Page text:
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Papua New Guinea: Appalling violence against six women in Easter 'witch hunt'

The six women had their hands tied, were stripped naked and had hot iron rods pushed into their genitals. Their fate is unknown.

The authorities in Papua New Guinea must take urgent action to prevent and punish “sorcery”-related violence, following reports that six women and a man were abducted and subjected to acts of appalling cruelty by a group who accused them of witchcraft, Amnesty International said.

Komape Lap, a man from the Southern Highlands area of Papua New Guinea claims that he and six women had their hands tied, were stripped naked and had hot iron rods pushed into their genitals. Komape Lap escaped but the fate of the six women is unknown.

The attack is reported to have taken place last Thursday (28 March), in an Easter ‘witch-hunt’, according to local media. The police have confirmed they are investigating the incident.

Amnesty International Pacific researcher Kate Schuetze said:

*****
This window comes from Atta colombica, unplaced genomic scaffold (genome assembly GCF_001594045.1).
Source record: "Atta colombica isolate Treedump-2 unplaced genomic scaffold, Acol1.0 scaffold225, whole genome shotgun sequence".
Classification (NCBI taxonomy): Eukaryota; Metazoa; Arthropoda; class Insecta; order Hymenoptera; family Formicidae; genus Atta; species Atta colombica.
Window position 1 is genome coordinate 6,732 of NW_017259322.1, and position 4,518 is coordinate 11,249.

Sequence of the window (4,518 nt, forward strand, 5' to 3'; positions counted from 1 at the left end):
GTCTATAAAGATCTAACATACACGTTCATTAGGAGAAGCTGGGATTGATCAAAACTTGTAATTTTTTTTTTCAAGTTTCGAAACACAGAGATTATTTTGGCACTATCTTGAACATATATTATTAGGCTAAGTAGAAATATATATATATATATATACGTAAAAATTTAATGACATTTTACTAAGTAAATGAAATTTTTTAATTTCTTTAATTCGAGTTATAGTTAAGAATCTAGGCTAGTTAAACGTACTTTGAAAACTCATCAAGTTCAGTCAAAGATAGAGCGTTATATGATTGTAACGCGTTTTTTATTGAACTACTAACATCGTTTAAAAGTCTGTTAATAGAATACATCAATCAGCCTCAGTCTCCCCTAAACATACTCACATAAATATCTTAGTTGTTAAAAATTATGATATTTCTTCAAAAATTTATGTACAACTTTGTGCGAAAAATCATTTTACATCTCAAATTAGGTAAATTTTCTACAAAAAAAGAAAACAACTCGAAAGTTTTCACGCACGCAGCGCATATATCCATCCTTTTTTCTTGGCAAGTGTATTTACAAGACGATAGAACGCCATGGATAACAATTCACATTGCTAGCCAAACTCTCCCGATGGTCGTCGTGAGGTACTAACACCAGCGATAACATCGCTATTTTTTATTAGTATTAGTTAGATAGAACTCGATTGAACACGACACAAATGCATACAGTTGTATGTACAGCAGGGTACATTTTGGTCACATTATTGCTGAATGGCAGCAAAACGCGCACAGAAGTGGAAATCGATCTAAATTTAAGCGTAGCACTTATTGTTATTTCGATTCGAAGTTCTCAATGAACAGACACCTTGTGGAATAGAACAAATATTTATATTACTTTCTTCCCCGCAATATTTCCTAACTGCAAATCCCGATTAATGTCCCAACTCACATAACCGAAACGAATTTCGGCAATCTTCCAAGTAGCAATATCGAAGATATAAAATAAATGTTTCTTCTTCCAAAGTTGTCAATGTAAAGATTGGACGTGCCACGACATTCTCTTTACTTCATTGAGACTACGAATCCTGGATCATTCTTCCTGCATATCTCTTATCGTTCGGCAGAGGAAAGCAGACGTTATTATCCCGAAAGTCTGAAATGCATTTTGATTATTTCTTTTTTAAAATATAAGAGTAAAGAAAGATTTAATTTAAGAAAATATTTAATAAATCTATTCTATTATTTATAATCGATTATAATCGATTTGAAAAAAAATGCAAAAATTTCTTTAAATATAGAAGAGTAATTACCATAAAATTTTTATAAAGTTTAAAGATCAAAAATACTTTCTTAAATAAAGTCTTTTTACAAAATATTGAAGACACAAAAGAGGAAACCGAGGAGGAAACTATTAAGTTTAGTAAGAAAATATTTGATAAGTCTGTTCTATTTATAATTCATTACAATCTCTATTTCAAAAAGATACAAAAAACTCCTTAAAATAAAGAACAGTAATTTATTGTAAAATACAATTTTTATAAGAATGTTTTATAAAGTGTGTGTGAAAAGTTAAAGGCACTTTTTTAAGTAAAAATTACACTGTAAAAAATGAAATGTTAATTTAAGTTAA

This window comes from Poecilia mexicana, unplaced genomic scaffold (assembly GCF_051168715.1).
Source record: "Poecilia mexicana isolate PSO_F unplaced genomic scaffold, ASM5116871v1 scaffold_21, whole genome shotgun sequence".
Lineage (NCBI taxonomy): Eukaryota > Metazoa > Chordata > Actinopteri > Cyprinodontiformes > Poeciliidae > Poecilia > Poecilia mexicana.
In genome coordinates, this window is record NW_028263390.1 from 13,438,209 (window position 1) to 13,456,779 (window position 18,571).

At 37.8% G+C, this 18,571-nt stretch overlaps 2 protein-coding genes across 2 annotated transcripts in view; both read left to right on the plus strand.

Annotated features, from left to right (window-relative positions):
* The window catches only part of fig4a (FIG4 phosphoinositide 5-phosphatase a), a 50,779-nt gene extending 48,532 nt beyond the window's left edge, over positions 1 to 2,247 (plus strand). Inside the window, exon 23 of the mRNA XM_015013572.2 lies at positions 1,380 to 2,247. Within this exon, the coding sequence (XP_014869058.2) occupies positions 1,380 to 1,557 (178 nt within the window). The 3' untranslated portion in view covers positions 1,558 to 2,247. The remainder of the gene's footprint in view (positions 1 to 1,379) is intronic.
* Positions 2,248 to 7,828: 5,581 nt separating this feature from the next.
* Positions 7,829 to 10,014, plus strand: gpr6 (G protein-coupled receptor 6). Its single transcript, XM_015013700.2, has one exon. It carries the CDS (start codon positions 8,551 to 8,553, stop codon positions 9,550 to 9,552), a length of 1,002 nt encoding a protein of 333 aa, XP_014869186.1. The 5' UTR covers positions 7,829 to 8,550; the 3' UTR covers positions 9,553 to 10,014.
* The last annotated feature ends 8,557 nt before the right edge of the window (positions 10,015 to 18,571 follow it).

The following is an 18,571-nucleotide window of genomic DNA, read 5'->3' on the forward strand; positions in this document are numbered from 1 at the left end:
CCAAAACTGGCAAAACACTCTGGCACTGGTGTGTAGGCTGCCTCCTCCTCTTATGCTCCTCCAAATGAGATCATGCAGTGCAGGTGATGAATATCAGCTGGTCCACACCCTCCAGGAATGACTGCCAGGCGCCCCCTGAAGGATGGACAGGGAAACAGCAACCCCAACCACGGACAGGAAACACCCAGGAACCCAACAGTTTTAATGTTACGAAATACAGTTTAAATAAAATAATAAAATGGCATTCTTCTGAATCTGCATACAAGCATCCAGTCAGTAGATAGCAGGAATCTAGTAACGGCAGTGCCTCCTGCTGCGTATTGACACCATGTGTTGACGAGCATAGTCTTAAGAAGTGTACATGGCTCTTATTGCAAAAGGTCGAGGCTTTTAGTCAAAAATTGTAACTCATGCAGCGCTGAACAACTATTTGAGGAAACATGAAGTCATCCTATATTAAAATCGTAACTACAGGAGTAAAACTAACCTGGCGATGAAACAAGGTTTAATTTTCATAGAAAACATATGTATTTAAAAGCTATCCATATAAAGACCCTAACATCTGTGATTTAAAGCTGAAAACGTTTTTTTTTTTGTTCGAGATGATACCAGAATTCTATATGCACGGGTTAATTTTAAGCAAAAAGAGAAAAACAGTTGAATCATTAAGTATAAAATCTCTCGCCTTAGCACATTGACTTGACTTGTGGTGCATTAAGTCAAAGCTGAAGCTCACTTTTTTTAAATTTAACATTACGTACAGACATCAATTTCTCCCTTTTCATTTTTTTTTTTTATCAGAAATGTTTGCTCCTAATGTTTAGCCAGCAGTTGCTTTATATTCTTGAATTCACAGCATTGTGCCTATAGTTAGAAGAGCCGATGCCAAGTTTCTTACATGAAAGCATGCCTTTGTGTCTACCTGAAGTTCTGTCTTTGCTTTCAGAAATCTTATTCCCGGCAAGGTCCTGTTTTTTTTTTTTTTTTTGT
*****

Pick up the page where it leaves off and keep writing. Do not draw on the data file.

“The priority must be to find out the fate of the six women. The perpetrators must also be brought to justice for the abduction and crimes of sexual and other violence, if confirmed.

“The government must take urgent action to prevent any further ‘sorcery’-related violence and must also provide the survivors with support and full access to health and other services.

“Sorcery is often used as a pretext to commit violence against women. Repealing the Sorcery Act is one of the first urgent steps the authorities must take towards preventing further horrific attacks.”

Last month, Papua New Guinea’s Constitutional and Law Reform Commission also called on the government to repeal the Sorcery Act 1971, which criminalises the practice of “forbidden sorcery”.

These reports are the latest in a series of attacks against people accused of “sorcery”, which in most cases have resulted in women being murdered. In February, 20-year-old Kepari Leniata was stripped, tied up, doused in petrol and burned alive by relatives of a young boy she was accused of using witchcraft to kill. Two people were charged as a result of the incident.

The UN Special Rapporteur on violence against women has noted that women, particularly widows or women without family to protect them, are disproportionately affected by “sorcery”- related violence in Papua New Guinea.

Amnesty urged the authorities to adopt measures to prevent all forms of violence against women, including passing the Family Protection Bill which was approved by the Cabinet yesterday.

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